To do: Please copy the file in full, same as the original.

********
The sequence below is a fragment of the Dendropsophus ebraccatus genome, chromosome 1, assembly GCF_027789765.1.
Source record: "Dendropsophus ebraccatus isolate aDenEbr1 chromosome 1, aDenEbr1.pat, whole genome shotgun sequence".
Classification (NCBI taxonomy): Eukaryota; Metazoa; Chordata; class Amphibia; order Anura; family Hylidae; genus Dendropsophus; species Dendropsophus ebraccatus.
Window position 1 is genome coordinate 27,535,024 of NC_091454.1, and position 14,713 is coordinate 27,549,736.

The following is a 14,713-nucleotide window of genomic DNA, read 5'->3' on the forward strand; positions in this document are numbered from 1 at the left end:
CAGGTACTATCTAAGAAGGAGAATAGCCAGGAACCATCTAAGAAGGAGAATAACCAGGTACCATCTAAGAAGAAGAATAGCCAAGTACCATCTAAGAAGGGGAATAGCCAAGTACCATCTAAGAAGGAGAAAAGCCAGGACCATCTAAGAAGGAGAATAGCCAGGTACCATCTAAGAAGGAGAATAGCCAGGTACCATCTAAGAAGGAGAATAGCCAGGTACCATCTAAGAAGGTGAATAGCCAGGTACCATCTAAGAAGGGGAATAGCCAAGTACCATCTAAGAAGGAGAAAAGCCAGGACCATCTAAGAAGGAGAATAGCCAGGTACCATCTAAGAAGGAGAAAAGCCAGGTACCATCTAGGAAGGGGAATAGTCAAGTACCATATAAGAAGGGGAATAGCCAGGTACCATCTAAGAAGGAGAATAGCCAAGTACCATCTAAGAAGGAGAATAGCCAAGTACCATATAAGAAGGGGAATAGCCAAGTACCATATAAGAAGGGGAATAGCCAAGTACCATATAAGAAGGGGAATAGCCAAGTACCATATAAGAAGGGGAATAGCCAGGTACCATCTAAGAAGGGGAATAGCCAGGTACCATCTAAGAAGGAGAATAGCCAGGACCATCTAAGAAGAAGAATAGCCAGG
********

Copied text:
The sequence below is a fragment of the Dendropsophus ebraccatus genome, chromosome 1, assembly GCF_027789765.1.
Source record: "Dendropsophus ebraccatus isolate aDenEbr1 chromosome 1, aDenEbr1.pat, whole genome shotgun sequence".
Classification (NCBI taxonomy): Eukaryota; Metazoa; Chordata; class Amphibia; order Anura; family Hylidae; genus Dendropsophus; species Dendropsophus ebraccatus.
Window position 1 is genome coordinate 27,535,024 of NC_091454.1, and position 14,713 is coordinate 27,549,736.

The following is a 14,713-nucleotide window of genomic DNA, read 5'->3' on the forward strand; positions in this document are numbered from 1 at the left end:
CAGGTACTATCTAAGAAGGAGAATAGCCAGGAACCATCTAAGAAGGAGAATAACCAGGTACCATCTAAGAAGAAGAATAGCCAAGTACCATCTAAGAAGGGGAATAGCCAAGTACCATCTAAGAAGGAGAAAAGCCAGGACCATCTAAGAAGGAGAATAGCCAGGTACCATCTAAGAAGGAGAATAGCCAGGTACCATCTAAGAAGGAGAATAGCCAGGTACCATCTAAGAAGGTGAATAGCCAGGTACCATCTAAGAAGGGGAATAGCCAAGTACCATCTAAGAAGGAGAAAAGCCAGGACCATCTAAGAAGGAGAATAGCCAGGTACCATCTAAGAAGGAGAAAAGCCAGGTACCATCTAGGAAGGGGAATAGTCAAGTACCATATAAGAAGGGGAATAGCCAGGTACCATCTAAGAAGGAGAATAGCCAAGTACCATCTAAGAAGGAGAATAGCCAAGTACCATATAAGAAGGGGAATAGCCAAGTACCATATAAGAAGGGGAATAGCCAAGTACCATATAAGAAGGGGAATAGCCAAGTACCATATAAGAAGGGGAATAGCCAGGTACCATCTAAGAAGGGGAATAGCCAGGTACCATCTAAGAAGGAGAATAGCCAGGACCATCTAAGAAGAAGAATAGCCAGG